Axalta Buys Valspar’s Wood Coatings Business
US coatings specialist Axalta has agreed to buy Valspar’s North American industrial wood coatings business for $420 million in cash, a move that should appease regulators scrutinizing Sherwin-Williams’ acquisition of Valspar.
Both the Federal Trade Commission (FTC) and the Canadian Competition Bureau (CCB) had made it clear that Sherwin-Williams’ $11.3 billion takeover of rival firm Valspar would face antitrust obstacles unless a divestiture was made. The merger was originally expected to close by the end of the first quarter but was delayed to Jun. 21, 2017 to allow time for a divestment to be concluded.
“With this agreement, we believe that we have addressed regulatory concerns appropriately and we are moving forward to obtain approval for our acquisition of Valspar,” said John Morikis, chairman, president and CEO of Sherwin-Williams.
Valspar’s wood coatings business – known as Valspar Wood – had revenues of around $225 million in 2016 and includes well-known brands such as Zenith, Lustre Lac and Graintone. Axalta said it intends to operate the business as a pure bolt-on. The transaction includes personnel, both dedicated manufacturing sites, R&D assets and the underlying intellectual property.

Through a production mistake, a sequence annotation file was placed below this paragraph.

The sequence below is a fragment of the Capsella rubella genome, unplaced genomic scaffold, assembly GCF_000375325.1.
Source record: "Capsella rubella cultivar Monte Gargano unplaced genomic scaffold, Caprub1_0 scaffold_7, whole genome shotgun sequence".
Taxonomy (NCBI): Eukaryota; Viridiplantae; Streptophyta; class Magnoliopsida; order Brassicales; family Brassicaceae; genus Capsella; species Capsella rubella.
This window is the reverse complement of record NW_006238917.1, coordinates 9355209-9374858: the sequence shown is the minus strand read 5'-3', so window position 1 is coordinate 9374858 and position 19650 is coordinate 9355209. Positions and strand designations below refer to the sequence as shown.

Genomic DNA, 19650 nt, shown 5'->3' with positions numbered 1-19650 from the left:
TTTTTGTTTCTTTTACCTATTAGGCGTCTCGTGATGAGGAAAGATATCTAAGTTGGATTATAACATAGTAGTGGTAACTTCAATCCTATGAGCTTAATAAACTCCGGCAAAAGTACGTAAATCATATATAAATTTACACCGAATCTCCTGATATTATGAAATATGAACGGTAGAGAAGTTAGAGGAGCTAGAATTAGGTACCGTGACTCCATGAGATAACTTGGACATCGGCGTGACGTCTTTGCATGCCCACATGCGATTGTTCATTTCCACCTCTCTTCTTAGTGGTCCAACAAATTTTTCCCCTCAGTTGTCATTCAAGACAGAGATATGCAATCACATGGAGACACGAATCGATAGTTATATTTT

Charlie Shaver, Axalta’s chairman and CEO, described the acquisition as an outstanding opportunity to enter the large industrial wood coatings market with an industry-leading portfolio of products and customers. “The strong reputation enjoyed by these brands among a long-term customer base will provide an excellent platform for future growth in this important market. This acquisition continues to build on our strategy to strengthen and further diversify our performance coatings segment,” he said.
Commenting on the deal, US market research firm Freedonia Group said that while the overall paint and coatings industry edges toward consolidation into a handful of dominant market leaders, the merger will now have less impact on the wood coatings market. Freedonia industry analyst, Matt Breuer, said the original deal would have put Sherwin-Williams’ market share at nearly four times that of the next leading company. “Under the new deal, Axalta, whose existing wood coatings business is small, will largely take the place of Valspar among market leaders,” he said.
Axalta’s purchase is subject to the closing of the Sherwin-Williams and Valspar merger, as well as the usual conditions and regulatory approvals, including clearance by the FTC and CCB.